Sunday, 1 December 2013

Thyroid disease: Euthyroid sick syndrome as a result of Sepsis - The Risk Factors

Euthyroid sick syndrome
Euthyroid sick syndrome is defined as a condition of  low T3 low T4 syndrome. According ot the study by the Mayo Clinic, in  other word this is the abnormalities of thyroid hormone concentrations seen commonly in a wide variety of nonthyroidal illnesses, resulting in low triiodothyronine, total thyroxine, and thyroid stimulating hormone concentrations(a). Decreased triiodothyronine (T3) levels are most common. Patients with more severe or prolonged illness also have decreased thyroxine (T4) levels. Serum reverse T3 (rT3) is increased. Patients are clinically euthyroid and do not have elevated thyroid-stimulating hormone (TSH) levels(b). Causes of euthyroid sick syndrome include a number of acute and chronic conditions, including pneumonia, fasting, starvation, sepsis, trauma, cardiopulmonary bypass, malignancy, stress, heart failure, hypothermia, myocardial infarction, chronic renal failure, cirrhosis, and diabetic ketoacidosis and inflammatory bowel disease(c). Others, in the study of classified SES into 3 subgroups according to the different alterations seen in the values of T3, T4, FT3, FT4, TSH, rT3 and TBG suggested that in SES type I the diseases seen, in order of frequency, were: obstructive chronic bronchopneumopathy with acute respiratory failure, diabetic ketoacidosis, neoplasms, ischemic heart disease, cardiac failure, chronic renal failure, liver diseases, acute cerebral vasculopathies, sepsis and collagenopathies. The disease seen in the 2 cases of SES type II was obstructive chronic bronchopneumopathy with acute respiratory failure. In SES type III the diseases seen were, in order of frequency: diabetic ketoacidosis, lung diseases, ischemic heart disease, cardiac failure, peripheral arteriopathies, acute cerebral vasculopathies, neoplasms, liver diseases, acute renal failure(d).

Euthyroid sick syndrome as a result of Sepsis  
 Sepsis is defined as a condition caused by chemicals released into the bloodstream to fight the infection trigger inflammation throughout the body as a result of severe infection(a)(b). according to the study by the University of Utah, sepsis is the commonest cause of admission to medical ICUs across the world. Mortality from sepsis continues to be high. Besides shock and multi-organ dysfunction occurring following the intense inflammatory reaction to sepsis, complications arising from sepsis-related immunoparalysis contribute to the morbidity and mortality from sepsis(c).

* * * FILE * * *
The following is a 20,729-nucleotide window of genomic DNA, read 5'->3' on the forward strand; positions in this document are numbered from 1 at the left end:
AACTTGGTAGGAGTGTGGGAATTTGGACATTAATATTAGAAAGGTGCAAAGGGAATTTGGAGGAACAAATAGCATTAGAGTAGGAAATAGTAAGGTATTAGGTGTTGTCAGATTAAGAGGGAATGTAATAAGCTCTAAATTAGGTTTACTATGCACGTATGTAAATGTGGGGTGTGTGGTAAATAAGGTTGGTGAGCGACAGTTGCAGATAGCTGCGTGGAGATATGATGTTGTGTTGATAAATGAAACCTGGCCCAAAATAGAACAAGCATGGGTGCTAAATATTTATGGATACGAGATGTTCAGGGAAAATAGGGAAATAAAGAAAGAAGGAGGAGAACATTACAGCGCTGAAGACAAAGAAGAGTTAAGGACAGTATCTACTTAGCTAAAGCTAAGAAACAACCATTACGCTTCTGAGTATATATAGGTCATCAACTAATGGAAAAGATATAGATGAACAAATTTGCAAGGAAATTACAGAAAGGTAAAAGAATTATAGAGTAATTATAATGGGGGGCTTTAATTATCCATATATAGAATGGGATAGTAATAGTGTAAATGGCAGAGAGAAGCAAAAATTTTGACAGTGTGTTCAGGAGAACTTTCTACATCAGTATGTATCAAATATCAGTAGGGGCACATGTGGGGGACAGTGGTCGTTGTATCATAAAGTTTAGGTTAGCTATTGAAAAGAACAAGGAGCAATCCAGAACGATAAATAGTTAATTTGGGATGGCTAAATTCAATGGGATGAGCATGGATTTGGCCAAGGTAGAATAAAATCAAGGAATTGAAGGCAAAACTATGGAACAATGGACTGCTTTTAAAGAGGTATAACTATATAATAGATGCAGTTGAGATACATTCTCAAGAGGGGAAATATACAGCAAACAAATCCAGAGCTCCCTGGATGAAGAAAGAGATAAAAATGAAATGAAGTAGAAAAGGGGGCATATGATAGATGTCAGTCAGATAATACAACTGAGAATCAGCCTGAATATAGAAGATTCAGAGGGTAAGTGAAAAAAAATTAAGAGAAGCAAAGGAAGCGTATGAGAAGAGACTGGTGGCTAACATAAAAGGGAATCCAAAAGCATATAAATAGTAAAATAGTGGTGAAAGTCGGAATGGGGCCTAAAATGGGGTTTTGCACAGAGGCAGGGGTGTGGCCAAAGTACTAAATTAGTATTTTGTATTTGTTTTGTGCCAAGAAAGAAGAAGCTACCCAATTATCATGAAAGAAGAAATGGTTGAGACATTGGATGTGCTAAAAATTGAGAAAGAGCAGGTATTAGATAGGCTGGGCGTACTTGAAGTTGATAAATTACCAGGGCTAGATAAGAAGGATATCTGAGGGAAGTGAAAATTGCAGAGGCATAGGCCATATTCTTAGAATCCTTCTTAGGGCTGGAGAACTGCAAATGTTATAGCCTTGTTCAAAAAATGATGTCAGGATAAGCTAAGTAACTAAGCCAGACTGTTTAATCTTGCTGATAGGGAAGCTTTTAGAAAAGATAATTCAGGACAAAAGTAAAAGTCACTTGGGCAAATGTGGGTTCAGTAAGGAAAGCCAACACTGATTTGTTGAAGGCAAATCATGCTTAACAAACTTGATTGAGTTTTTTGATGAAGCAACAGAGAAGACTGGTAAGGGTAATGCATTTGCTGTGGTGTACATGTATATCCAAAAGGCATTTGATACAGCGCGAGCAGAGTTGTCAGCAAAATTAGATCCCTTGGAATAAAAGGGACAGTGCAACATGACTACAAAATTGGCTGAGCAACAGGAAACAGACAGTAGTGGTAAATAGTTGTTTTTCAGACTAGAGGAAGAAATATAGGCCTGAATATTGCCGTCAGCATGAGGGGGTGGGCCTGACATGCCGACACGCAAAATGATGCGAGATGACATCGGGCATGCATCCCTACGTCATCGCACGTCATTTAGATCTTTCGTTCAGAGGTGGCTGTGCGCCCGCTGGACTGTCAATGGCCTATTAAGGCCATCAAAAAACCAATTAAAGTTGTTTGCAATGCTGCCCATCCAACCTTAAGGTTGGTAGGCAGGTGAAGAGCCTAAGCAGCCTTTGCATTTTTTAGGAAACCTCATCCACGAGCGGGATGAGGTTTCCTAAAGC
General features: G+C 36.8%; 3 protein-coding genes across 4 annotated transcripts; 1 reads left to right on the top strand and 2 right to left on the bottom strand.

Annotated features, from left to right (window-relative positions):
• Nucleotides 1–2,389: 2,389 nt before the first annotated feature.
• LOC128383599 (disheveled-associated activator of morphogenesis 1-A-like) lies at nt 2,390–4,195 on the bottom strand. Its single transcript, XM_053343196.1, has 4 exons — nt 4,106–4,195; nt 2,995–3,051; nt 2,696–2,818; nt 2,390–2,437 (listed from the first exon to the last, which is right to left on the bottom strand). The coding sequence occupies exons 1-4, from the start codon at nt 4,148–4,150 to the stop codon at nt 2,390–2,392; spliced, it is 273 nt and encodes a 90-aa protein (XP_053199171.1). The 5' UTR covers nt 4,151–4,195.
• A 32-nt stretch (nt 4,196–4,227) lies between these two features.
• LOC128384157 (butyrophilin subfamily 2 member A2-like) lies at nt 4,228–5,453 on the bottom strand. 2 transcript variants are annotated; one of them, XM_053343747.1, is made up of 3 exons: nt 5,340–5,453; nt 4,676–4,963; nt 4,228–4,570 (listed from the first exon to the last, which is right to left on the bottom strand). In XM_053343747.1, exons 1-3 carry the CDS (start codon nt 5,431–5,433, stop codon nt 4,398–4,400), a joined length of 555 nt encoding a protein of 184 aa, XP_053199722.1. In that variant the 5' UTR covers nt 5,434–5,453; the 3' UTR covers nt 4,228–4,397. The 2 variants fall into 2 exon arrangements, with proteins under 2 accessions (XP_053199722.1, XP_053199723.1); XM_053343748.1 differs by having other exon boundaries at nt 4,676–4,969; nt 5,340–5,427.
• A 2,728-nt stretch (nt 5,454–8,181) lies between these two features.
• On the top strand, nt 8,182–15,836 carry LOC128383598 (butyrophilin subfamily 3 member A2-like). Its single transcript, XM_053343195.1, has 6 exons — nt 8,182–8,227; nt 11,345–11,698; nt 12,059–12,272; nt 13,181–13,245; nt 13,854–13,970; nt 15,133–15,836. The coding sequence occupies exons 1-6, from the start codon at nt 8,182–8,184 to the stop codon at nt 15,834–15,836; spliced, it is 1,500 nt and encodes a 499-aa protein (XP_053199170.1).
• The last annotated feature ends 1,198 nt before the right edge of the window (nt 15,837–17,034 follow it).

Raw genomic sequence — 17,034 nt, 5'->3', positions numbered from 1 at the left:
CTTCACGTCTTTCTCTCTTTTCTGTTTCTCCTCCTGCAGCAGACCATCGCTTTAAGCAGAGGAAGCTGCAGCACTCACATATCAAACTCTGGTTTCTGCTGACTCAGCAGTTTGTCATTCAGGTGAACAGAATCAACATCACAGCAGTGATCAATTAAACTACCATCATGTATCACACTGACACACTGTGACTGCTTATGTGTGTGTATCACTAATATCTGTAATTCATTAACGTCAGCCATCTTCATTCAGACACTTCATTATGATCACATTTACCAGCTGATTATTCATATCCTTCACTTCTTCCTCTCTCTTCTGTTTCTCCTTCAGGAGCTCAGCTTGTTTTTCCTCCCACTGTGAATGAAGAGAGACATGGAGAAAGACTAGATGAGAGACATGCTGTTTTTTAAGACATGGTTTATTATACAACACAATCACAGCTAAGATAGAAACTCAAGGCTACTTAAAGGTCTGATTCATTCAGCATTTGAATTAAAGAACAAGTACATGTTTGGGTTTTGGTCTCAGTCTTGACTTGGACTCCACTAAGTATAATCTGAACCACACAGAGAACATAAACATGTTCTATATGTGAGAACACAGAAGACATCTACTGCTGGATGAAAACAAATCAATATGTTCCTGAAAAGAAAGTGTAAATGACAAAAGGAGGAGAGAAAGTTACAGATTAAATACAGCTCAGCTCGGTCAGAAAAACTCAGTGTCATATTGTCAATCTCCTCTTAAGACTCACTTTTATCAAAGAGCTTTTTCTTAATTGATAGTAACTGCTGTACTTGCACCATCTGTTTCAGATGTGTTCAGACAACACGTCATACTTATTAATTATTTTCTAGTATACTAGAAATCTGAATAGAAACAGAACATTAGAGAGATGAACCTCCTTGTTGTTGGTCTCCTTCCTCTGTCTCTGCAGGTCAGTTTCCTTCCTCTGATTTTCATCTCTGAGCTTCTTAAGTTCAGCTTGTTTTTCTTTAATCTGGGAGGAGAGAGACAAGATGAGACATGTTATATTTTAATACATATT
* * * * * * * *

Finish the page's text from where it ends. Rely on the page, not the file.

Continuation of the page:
The Risk factors of Sepsis 
1.  Term infants, while very low birth weight (VLBW) and preterm infants
According to the study by the  Taipei City Hospital, total of 109 episodes of sepsis were identified in 100 neonates. The incidence of sepsis was 4.06% among all NICU admissions. Most neonates with early-onset sepsis were term infants, while very low birth weight (VLBW) and preterm infants accounted for the majority of cases of late-onset sepsis(14).

2. Obesity, operative vaginal delivery and age <25 years
In the study to describe the risk of maternal sepsis associated with obesity and other understudied risk factors such as operative vaginal delivery, found that ontrolling for mode of delivery and demographic and clinical factors, obese women had twice the odds of uncomplicated sepsis (OR 2.12; 95% CI 1.14-3.89) compared with women of normal weight. Age <25 years (OR 5.15; 95% CI 2.43-10.90) and operative vaginal delivery (OR 2.20; 95% CI 1.02-4.87) were also significant predictors of sepsis. Known risk factors for maternal sepsis were also significant in this study (OR for uncomplicated and severe sepsis respectively): multiparity (OR 6.29, 12.04), anaemia (OR 3.43, 18.49), labour induction (OR 3.92 severe only), caesarean section (OR 3.23, 13.35), and preterm birth (OR 2.46 uncomplicated only)(15).

3. Elder
If you are elder, you are at increased risk of sepsis

4. Patient in intensive care and with weakened immune system
Intra-abdominal infections are a common problem for the general surgeon and major sources of morbidity and mortality in the intensive care unit(16). Other indicated that severe sepsis has emerged as a major cause of admission and mortality for hospitalized HIV/AIDS patients, significantly affecting short- and longer-term survival of critically ill HIV/AIDS patients(17).

5. Invasive devices
There is a study of indwelling intravenous polyethylene catheters as factors influencing the risk of microbial colonization and sepsis(18).

6. Obesity and alcpholism
A multivariate analysis revealed that obesity (adjusted odds ratio [aOR] 21.4; 95% confidence interval [CI] 1.8-257.5) and alcoholism (aOR 6.5; 95% CI 1.3-32.8) were important predictive factors for spinal sepsis(18a).

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